Harvard Business Review contributor Scott Keller presents an interesting conundrum: while executive leadership embraces change, quite often, nothing changes. As part of his research for their book, Beyond Performance, Keller posits that the executives themselves may be part of the problem that needs to change.
Self-Serving Bias: We Believe We’re Better Than We Are
However, convincing executives that they are part of a problem is easier said than done. This is due largely to what psychology calls “self-serving bias”—that is, the tendency for human beings to consistently believe they are better than they actually are.
Keller cites a few amusing examples:
- 85% of students believe they are better than the median at getting along with others
- 25% of students believe they are in the top 1% of getting along with others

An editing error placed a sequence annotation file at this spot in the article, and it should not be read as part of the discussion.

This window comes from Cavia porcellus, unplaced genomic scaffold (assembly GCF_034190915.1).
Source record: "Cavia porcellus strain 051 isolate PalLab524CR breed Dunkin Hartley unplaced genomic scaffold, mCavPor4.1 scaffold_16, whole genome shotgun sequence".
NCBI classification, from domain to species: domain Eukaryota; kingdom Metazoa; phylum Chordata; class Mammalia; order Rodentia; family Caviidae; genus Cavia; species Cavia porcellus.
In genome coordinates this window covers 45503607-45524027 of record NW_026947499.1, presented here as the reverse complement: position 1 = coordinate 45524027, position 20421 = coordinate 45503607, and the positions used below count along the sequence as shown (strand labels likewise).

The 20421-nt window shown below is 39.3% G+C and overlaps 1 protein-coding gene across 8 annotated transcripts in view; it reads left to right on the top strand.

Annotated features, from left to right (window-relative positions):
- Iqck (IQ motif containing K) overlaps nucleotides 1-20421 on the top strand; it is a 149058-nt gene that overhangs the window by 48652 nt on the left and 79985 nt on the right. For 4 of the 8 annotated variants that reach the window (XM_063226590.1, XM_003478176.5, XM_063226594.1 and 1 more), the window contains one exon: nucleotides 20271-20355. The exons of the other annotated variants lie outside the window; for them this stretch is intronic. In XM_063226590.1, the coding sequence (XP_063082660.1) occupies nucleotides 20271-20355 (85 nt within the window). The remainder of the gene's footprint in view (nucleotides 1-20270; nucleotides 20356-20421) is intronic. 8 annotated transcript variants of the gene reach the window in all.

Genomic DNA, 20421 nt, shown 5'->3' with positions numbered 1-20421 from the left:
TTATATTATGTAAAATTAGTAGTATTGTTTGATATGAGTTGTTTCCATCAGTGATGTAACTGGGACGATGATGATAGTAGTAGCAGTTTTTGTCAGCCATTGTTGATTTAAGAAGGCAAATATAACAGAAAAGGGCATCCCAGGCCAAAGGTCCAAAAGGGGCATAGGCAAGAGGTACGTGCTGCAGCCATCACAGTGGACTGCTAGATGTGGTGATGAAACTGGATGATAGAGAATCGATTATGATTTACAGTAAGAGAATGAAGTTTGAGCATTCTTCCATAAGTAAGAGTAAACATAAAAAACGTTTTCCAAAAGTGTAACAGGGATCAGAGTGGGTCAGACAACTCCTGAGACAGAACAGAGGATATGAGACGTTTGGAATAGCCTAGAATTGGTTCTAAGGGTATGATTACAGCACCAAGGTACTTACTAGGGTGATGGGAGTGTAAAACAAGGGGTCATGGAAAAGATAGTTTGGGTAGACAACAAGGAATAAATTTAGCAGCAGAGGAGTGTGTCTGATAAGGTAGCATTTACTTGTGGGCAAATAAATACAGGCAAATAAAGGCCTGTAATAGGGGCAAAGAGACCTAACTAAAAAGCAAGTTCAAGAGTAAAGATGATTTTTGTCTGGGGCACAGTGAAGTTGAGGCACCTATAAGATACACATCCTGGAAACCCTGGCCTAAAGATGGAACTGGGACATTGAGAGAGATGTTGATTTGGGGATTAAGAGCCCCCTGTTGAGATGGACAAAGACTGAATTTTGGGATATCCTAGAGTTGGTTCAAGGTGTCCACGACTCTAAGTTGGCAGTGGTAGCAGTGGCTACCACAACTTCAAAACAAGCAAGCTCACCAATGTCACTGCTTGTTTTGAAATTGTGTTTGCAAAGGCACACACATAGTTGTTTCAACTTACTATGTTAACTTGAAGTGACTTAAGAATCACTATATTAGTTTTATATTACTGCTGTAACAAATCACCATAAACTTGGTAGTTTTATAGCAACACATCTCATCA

- Far more than 50% of people believe they are in the top half of drivers
- When couples estimate their contribution to household chores, the result often exceeds 100%
These numbers of course are mathematically impossible, thereby validating the “self-serving bias”. Senior leaders in particular have no problem “wanting change” and “knowing how to change”, but the problem is they often don’t know “what to change”.
360-degree Feedback Techniques for Improving Executives
Keller offers up 360-degree feedback techniques as a way to determine areas of improvement for executives. Essentially a hard look on a personal level, this can be as invasive as third parties observing executives around daily to revealing calendar analysis.
Such executive improvement techniques are thankfully already in use at several businesses. Examples include:
- Amgen CEO Kevin Sharer asking his top 75, “What should I do differently?” and sharing the answers publicly
- A national insurance company utilizing a “circle of feedback” where participants get answers from colleagues about “What are my strengths?” and “Where can I improve?”
- A multi-regional bank regularly collecting data from 360-degree surveys for their top 25 leadership team